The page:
A couple of weeks ago, I put forth The Last Exorcism as a likely candidate to become a late-summer sleeper hit. At the end of its first weekend in theaters, the box office returns look good, and the critical consensus does too -- with the exception of the ending, which took a drumming from everyone and their mother. MaryAnn Johanson writes that the movie is "absolutely worth seeing... if only for the intriguing debate to be had afterward, if it wouldn't be an even stronger film were the last five minutes or so to be chopped off." The A.V. Club's Keith Phipps laments that "the finale abandons the [movie's] carefully constructed ambiguity." Owen Gleiberman: "For a while, the movie shrewdly exploits our voyeurism, all built around the teasing question of whether there's actually anything supernatural going on. The payoff, however, simply isn't scary enough. The movie is like The Exorcist without a spine-tingling catharsis." And so forth.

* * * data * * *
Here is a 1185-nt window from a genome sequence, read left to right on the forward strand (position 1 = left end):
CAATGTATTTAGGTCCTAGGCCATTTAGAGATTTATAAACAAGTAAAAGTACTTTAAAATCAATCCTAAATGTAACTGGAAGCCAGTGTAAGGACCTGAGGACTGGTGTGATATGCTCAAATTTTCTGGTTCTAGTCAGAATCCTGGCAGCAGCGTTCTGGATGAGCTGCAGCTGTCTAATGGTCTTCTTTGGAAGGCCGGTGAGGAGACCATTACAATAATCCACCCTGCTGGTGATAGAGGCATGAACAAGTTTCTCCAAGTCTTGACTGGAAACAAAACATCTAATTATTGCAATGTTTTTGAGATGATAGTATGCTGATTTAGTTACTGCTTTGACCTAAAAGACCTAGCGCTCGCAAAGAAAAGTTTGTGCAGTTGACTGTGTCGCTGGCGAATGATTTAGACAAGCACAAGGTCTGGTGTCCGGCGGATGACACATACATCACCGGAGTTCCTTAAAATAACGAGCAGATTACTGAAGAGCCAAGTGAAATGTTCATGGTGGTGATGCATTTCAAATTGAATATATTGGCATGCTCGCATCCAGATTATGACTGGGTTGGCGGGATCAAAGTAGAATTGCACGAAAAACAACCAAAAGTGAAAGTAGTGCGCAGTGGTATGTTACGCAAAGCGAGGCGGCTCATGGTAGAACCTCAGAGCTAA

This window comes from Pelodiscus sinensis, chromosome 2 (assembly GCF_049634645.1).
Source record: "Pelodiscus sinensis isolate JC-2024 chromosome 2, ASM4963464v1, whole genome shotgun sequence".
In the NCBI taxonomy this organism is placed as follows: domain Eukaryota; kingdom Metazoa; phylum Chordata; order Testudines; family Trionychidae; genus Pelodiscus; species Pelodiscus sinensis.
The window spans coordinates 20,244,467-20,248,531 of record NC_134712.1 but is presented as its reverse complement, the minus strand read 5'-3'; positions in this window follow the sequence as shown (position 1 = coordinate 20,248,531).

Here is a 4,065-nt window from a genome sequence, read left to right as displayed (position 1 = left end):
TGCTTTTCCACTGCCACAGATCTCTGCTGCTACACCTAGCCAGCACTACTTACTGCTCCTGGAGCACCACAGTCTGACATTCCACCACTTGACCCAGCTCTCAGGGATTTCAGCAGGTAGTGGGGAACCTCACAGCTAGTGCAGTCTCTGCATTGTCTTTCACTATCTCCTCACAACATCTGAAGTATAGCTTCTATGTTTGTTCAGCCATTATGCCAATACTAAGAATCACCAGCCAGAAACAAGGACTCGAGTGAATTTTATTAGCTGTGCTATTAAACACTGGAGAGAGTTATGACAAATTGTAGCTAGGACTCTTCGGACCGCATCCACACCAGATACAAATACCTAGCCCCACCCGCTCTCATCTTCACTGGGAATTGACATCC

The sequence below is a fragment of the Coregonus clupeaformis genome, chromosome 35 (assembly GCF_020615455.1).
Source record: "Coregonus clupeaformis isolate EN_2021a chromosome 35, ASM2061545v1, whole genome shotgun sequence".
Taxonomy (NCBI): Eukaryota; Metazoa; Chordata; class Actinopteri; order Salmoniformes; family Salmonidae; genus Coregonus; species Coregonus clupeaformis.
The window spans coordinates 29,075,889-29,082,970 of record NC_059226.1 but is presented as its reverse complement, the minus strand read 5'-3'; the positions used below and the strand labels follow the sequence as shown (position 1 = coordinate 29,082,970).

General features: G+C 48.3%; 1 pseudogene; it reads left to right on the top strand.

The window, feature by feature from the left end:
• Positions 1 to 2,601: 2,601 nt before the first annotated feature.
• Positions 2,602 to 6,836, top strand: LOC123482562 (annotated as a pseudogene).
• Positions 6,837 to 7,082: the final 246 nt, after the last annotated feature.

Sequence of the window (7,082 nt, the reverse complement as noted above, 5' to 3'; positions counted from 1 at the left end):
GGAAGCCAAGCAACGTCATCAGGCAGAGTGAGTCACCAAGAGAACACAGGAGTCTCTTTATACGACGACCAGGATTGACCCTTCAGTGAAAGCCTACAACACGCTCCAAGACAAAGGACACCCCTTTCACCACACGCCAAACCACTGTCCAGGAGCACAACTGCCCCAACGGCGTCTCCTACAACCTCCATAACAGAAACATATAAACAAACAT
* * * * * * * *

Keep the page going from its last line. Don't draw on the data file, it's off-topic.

I'm of two minds about the direction Daniel Stamm's film takes in the final minutes. On one hand, I appreciate the way the movie toys with us before full-tilt careening toward the supernatural, and my fondness for pseudo-biblical horror films ensured that I'd get at least a small kick from the final twist. I also thought that the ending, and specifically the sudden callback of a piece of information dispensed earlier, recalled -- in a positive way -- the bone-chilling final shots of The Blair Witch Project.